In Manouba, Tunisia, six contaminations by an unidentified strain were detected on April 20, announces the regional health directorate. Sequencing of the virus has shown that it is an unidentified strain, explained the regional health director cited by TAP.
The minister reported a clear deterioration in the situation, reiterating his appeal to Tunisians to respect preventive measures against the coronavirus. According to the minister’s statements, the South African variant is very present in Libya. “The PCR tests carried out at border crossings on an ongoing basis are due to the spread of the South African variant in Libya,” he explained.
Director of the National Virus Reference Laboratory Dr Cillian de Gascun said that there have been three cases of the recent variant [B.1.617] first identified in India. Dr De Gascun said at least two of them are associated with travel. He said NPHET does not have any data to determine whether the variant is more transmissible or not, but said at this stage people need to remain vigilant and try to contain it locally. Separately, 24 cases of the P.1 variant, which was first found in Brazil, have so far been confirmed in Ireland, while 55 cases of B.1.351 South African variant have also been confirmed.
People in the UK have been infected with Covid-19 more than once thanks to catching different variants of the coronavirus. Dr Susan Hopkins, chief medical adviser for NHS Test and Trace, said there had been cases where people had become reinfected by different strains of the coronavirus. “We have seen some people who have had their first dose of vaccine who have had the South African variant and the variant that arose in Kent,” she told BBC’s the Andrew Marr show. “You can see that they’re not as good against the South African variant as they are against our own (variant) B117 at preventing infection and transmission.”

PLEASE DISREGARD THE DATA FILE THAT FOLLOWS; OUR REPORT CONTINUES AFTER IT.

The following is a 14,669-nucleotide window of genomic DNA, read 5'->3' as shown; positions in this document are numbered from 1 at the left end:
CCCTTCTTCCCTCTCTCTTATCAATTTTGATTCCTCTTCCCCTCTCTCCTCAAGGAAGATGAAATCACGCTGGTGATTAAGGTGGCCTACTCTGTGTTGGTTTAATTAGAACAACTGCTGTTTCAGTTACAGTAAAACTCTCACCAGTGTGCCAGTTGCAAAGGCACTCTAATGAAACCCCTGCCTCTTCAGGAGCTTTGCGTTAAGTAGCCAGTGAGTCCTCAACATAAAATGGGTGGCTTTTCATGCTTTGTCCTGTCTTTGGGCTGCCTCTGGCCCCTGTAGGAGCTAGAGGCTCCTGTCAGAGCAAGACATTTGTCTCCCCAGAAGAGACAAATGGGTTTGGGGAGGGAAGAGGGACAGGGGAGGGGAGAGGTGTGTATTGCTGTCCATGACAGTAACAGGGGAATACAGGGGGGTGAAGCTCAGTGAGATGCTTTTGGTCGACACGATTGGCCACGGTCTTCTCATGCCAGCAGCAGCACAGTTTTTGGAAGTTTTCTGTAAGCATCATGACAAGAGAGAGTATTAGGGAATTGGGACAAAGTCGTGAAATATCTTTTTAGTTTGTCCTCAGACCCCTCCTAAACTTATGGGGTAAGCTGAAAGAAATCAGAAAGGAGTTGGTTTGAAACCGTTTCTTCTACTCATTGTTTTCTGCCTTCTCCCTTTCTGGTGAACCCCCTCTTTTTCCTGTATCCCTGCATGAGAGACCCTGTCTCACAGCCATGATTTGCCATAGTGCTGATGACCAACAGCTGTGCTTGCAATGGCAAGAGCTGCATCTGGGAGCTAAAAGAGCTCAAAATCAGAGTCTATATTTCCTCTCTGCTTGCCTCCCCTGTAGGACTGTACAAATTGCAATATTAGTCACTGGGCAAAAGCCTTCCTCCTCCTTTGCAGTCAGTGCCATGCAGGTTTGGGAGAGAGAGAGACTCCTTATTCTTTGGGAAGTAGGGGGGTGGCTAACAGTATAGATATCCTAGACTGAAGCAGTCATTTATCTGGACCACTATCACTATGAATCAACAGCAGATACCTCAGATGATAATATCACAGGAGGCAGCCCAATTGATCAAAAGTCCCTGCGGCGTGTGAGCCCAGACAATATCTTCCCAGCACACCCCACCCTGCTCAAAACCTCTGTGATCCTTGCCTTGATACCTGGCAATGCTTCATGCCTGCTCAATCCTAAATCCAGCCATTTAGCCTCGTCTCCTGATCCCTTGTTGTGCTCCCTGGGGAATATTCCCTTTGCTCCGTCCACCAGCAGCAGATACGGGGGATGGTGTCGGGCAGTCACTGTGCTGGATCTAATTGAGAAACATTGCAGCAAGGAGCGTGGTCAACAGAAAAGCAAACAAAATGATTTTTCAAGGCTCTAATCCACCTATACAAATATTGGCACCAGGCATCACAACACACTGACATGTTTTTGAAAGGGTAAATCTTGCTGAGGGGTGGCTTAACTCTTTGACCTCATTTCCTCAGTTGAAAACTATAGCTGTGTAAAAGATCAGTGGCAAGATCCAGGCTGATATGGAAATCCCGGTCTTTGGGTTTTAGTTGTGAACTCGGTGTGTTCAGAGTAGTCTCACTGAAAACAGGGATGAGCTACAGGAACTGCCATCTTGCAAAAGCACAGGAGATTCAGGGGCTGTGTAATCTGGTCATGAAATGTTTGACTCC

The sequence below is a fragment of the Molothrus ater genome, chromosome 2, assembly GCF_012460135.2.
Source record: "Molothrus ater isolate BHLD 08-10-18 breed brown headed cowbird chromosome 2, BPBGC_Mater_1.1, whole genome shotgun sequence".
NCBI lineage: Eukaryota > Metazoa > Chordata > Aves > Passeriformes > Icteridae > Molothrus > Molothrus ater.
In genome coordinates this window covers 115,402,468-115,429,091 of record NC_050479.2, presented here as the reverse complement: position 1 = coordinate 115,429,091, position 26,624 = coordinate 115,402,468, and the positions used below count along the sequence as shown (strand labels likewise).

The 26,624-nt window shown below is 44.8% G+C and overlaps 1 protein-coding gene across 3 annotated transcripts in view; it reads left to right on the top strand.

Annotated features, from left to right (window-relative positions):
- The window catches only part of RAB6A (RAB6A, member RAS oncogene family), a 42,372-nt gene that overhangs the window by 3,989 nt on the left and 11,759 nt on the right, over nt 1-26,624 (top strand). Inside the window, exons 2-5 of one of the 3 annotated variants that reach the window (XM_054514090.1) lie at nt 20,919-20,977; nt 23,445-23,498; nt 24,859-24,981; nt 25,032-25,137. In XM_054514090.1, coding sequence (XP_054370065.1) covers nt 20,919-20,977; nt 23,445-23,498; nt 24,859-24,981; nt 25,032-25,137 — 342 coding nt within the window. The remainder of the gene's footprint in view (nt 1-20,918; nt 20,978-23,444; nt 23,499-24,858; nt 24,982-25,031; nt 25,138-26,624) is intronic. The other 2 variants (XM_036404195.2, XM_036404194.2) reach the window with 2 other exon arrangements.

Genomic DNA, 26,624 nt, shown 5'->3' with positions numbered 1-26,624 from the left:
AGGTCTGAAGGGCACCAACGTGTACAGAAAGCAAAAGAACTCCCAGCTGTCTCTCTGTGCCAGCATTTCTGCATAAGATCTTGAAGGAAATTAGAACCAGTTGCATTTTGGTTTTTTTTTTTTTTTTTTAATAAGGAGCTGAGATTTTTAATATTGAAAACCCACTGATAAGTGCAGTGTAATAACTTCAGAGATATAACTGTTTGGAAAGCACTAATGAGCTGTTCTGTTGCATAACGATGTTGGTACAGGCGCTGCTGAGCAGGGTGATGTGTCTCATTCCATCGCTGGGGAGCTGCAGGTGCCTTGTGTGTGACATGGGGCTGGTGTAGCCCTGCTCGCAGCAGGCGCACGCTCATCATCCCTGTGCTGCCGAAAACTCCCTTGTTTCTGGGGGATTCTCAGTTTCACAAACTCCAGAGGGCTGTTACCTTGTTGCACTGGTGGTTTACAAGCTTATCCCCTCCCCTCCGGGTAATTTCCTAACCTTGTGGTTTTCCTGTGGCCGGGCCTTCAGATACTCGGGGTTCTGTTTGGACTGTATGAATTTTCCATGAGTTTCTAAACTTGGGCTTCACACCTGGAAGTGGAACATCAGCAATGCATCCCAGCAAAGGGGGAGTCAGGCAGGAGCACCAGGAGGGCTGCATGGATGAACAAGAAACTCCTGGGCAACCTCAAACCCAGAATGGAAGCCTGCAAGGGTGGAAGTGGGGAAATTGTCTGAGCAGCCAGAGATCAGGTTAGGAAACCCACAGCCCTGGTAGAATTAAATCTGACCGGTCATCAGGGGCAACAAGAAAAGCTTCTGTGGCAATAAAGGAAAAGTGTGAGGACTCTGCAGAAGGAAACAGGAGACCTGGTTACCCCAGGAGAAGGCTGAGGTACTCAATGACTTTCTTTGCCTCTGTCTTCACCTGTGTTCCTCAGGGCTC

Forbes are carrying an interesting about the recently discovered coronavirus variant found in Tanzania, Africa in travellers arriving from Angola. The variant is from “From An Entirely New Branch Of SARS-CoV-2”, and carries Spike mutations E484K, P681H, T478R, Q957H, H655Y, D215G, D80Y. L210N, W258L, R246I. “An additional 18 amino acid changes occur in proteins outside the spike protein. These include 14 in the orf1ab proteins that specify the replication complex. “
“This is a remarkable illustration of convergent evolution,” say’s Forbes
The Covid-19 pandemic is in a critical phase, the World Health Organization said Monday, warning cases were surging despite proven measures to rein in the spread. “We are in a critical point of the pandemic right now,” Maria Van Kerkhove, the WHO’s technical lead on Covid-19, told reporters. “The trajectory of this pandemic is growing. It is growing exponentially. This is not the situation we want to be in 16 months into a pandemic, when we have proven control measures,” she said.